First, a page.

"He was a good parishioner. I would like a whole society made up of such ex-ministers as he. He was always a safe counselor, and a real help to his minister. I cannot say too much in eulogy of Bro. George. He was Christian all through, and gave his life to every good work. He left a most devoted wife and three daughters, all of them true to his faith and earnest workers in the same good cause."
Rev. Truman Strong. He was one of the oldest and best beloved of our ministers in Ohio. He was born in Poultney, (Rutland Co.) Vermont, March 7, 1790, and died in Fredericktown, (Knox Co.) Ohio, March 7, 1870, having exactly completed the 80th year of his age. For nearly sixty years he had made his home on the farm where he died, and for nearly fifty years he had been an efficient and faithful minister of the Universalist denomination. He was one of the most earnest pioneer preachers, one of those self-sacrificing spirits who preached the "glad tidings" simply because he wanted the world to hear the same "good news" which had so rejoiced his own heart. It may truly be said of him that he lived the doctrine he professed. He had for some time felt that his work on earth was done, and yet was willing, yea anxious, in the last year of his life to lift up his voice in promulgation of the great Salvation.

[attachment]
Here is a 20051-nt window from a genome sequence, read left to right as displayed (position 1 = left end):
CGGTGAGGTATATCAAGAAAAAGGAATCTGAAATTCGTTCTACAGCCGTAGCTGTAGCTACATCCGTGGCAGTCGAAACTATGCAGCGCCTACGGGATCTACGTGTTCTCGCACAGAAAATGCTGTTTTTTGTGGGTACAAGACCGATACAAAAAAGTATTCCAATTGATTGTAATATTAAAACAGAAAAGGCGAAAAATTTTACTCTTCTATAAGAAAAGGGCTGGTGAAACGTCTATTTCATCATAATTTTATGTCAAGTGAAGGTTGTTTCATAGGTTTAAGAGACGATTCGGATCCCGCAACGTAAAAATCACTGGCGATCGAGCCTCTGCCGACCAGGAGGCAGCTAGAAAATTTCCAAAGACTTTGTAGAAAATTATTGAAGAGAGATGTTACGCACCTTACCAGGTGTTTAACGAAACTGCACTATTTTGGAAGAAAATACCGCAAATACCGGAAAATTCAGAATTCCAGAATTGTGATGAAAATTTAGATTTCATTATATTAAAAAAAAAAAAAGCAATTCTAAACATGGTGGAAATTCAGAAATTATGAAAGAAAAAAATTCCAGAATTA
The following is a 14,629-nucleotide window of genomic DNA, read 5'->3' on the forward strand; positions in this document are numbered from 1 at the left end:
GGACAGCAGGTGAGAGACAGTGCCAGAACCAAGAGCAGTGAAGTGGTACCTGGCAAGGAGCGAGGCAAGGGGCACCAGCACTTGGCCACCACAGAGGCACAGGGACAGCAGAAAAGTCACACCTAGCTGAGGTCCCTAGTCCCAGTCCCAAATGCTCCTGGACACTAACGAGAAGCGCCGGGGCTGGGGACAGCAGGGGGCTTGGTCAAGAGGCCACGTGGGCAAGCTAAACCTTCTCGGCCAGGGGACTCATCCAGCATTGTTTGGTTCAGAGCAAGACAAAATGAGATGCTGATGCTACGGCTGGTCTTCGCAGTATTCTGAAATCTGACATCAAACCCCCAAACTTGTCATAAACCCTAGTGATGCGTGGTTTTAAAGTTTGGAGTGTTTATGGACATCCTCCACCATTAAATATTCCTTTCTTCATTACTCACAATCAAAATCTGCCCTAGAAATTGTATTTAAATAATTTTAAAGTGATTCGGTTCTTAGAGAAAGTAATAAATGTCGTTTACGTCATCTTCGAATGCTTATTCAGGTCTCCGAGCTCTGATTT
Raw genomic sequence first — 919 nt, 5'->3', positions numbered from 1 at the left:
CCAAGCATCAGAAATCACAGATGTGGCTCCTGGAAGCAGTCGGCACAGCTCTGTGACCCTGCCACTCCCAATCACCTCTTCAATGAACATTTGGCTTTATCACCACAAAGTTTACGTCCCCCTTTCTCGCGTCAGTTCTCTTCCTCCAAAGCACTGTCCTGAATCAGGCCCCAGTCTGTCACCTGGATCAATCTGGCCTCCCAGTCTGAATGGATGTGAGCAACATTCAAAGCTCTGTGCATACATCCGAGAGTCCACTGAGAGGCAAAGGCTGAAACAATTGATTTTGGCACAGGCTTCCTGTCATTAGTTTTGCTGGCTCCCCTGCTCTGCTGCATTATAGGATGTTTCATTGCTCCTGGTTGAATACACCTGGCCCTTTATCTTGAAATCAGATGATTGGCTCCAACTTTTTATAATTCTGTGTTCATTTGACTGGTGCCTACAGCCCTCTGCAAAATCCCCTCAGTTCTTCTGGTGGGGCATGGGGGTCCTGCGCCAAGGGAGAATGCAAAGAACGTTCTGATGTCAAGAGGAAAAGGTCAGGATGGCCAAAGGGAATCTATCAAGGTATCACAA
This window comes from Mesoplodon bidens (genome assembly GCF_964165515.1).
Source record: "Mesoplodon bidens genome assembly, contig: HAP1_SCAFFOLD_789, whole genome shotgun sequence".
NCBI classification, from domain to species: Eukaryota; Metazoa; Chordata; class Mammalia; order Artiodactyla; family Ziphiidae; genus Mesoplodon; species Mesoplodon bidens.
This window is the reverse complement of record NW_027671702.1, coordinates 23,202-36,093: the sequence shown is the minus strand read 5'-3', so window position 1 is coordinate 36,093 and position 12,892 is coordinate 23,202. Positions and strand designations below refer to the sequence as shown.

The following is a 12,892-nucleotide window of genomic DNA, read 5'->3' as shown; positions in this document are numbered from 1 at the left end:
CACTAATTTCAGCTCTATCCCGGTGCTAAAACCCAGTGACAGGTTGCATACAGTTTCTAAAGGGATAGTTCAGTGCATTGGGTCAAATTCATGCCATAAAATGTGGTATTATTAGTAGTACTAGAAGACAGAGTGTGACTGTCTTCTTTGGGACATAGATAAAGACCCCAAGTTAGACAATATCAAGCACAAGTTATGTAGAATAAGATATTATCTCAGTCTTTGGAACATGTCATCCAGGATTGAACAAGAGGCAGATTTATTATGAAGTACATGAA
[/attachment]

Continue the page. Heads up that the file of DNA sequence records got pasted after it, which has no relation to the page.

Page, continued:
He leaves a widow and three children to mourn his death, but the denomination is also a loser and a mourner. "We can safely say" writes one who knew him intimately, "that no old soldier of the Cross in Ohio ever left a more pleasant memory for the comfort of his friends, or went down to his grave more generally respected and beloved in the circle in which he lived than Truman Strong. Old, when most of the preachers of our faith in Ohio were young, he possessed the esteem of the brotherhood, and was widely loved among the people for the simplicity and purity of his life. His presence at our Conventions and Associations was always a special charm of such gatherings, and no one who ever looked on his benignant face will ever forget its mild peace and beauty, and the hope and trust breathed forth in his words. His presence was itself a benediction, and lent an added sanctity to the most solemn service of the sanctuary. He was a good man, and his name will be held amongst us in honored remembrance as one of the pioneer preachers of our faith, now, alas, dropping rapidly away from us."